- The Russian lawyer who met with members of Donald Trump’s presidential campaign in June 2016 has contradicted her earlier denials of being a Russian operative, The New York Times reported.
- Natalia Veselnitskaya told the Senate Judiciary Committee in November that she worked only as a private lawyer, and she downplayed her ties to the Kremlin.
- But according to The Times, Veselnitskaya told NBC News in an interview set to air Friday that she had been “actively communicating with the office of the Russian prosecutor general” since 2013.
A Russian lawyer who met with members of Donald Trump’s presidential campaign in Trump Tower in June 2016 on the premise of offering damaging information about the Democratic nominee had closer ties to the Kremlin that she has previously acknowledged,The New York Times reported on Friday.
The Times reported that Natalia Veselnitskaya detailed in an interview with NBC News, set to air Friday, her previously undisclosed relationship with Yuri Chaika, Russia’s prosecutor general.
“I am a lawyer, and I am an informant,” she said, according to The Times. “Since 2013, I have been actively communicating with the office of the Russian prosecutor general.”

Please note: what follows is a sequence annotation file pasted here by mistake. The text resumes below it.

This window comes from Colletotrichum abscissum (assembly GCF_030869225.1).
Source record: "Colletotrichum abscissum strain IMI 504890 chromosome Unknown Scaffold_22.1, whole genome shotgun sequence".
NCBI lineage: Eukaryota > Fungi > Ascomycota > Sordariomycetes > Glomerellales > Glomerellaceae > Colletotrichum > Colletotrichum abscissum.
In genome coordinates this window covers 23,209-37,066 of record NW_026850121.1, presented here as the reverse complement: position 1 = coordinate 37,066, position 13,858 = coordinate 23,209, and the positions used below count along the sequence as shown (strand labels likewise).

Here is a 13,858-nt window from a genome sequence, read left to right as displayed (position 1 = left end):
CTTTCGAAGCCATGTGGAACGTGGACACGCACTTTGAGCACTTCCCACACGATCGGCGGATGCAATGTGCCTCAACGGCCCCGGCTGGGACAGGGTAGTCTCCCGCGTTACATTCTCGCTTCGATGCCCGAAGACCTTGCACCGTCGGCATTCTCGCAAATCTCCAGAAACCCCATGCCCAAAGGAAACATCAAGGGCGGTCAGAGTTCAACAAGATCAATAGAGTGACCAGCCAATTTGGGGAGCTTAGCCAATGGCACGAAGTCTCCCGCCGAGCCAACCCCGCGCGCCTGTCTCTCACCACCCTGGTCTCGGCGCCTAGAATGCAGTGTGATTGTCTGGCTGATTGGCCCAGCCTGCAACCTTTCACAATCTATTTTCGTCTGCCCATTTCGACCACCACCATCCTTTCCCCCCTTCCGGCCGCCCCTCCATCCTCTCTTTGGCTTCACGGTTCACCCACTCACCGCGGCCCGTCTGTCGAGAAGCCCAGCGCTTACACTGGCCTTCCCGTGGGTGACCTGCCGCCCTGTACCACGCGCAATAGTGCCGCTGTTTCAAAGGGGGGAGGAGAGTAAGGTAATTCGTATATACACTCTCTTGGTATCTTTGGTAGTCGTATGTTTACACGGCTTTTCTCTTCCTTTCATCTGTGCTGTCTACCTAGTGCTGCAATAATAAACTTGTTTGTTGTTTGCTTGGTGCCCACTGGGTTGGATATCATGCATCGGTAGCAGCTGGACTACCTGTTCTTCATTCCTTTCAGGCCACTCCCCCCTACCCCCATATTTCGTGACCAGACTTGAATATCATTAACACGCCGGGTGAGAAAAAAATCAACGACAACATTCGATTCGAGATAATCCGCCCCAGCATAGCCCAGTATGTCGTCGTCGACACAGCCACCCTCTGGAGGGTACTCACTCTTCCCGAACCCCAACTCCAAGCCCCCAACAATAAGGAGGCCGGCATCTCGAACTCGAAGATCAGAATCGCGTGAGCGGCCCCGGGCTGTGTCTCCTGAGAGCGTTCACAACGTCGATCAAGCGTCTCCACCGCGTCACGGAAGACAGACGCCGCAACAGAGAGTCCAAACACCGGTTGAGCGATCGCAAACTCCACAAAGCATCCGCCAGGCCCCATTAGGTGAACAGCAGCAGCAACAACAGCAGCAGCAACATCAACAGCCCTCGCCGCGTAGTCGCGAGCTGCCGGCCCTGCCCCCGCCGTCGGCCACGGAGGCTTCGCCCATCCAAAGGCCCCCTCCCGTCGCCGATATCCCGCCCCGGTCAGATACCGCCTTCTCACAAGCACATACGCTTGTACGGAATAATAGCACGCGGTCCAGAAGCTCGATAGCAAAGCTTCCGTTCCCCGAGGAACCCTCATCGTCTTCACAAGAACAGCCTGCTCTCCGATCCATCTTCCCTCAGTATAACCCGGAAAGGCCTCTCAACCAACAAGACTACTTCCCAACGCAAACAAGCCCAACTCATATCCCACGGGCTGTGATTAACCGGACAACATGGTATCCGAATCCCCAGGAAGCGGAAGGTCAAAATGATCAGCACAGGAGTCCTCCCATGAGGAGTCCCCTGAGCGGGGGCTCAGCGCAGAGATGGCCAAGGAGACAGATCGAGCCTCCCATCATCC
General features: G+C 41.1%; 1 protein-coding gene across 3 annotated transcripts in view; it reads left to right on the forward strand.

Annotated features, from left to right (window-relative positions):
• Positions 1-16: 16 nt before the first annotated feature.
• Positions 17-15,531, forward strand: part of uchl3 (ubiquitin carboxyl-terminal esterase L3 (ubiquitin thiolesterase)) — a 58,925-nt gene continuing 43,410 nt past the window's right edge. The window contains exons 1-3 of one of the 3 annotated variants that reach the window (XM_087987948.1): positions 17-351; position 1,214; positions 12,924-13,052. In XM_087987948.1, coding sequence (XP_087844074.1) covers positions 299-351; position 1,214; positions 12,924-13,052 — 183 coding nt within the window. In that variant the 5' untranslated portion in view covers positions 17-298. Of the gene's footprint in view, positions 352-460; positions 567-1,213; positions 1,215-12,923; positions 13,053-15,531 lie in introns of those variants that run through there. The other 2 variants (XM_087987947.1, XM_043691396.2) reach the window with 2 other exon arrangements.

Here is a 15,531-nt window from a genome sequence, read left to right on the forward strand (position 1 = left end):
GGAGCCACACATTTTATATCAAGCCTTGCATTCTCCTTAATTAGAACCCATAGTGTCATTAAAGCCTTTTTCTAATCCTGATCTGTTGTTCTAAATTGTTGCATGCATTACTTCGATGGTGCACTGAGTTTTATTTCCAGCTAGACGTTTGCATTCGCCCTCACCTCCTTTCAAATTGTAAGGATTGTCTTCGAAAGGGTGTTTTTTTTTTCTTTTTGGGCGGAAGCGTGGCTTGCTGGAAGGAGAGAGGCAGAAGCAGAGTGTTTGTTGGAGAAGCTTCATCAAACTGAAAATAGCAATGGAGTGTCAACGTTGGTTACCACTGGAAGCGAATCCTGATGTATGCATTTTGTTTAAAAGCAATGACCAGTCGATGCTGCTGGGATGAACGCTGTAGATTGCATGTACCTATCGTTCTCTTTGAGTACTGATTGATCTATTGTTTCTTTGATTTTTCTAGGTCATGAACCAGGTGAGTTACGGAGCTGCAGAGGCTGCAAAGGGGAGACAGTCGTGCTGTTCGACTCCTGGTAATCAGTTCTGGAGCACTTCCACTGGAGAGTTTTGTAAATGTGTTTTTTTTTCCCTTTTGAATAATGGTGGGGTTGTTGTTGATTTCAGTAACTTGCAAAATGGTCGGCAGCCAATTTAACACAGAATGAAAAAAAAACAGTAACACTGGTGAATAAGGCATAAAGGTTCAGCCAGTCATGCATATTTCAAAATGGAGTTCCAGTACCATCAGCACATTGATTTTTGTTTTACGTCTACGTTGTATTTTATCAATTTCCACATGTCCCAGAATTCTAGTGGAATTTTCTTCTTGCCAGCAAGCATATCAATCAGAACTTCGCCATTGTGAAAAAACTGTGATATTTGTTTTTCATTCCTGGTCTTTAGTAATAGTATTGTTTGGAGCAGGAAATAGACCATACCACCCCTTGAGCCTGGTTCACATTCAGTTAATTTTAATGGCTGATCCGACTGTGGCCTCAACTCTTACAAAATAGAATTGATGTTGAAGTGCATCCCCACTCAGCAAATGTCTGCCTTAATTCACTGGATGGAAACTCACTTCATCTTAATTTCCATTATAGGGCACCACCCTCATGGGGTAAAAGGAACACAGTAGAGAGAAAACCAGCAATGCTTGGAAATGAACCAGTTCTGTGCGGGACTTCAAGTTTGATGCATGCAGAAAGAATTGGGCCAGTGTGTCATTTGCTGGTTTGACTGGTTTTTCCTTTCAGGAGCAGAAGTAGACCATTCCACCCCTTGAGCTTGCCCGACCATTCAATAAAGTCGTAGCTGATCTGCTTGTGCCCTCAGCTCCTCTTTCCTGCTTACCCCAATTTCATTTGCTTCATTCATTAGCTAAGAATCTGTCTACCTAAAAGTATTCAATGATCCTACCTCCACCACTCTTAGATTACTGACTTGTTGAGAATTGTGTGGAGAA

Veselnitskaya told the Senate Judiciary Committee in November that she worked exclusively as a private lawyer and said her ties to the Russian government and Chaika were only in a professional capacity.
“I operate independently of any governmental bodies,” she told the committee, adding: “I have no relationship with Mr. Chaika, his representatives, and institutions other than those related to my professional functions of a lawyer.”
According to The Times, Veselnitskaya also discussed with NBC News emails obtained by an organisation founded by Mikhail Khodorkovsky, a former Russian oil tycoon who opposes President Vladimir Putin, that further detailed her relationship to Chaika.
Business Insider reported in October that a memo Veselnitskaya provided the Trump campaign at the Trump Tower meeting contained many of the same talking points as one written two months earlier by Chaika’s office.
The Times said that the Russian prosecutor general’s office did not respond to requests for comment and that Veselnitskaya said she would respond in two weeks.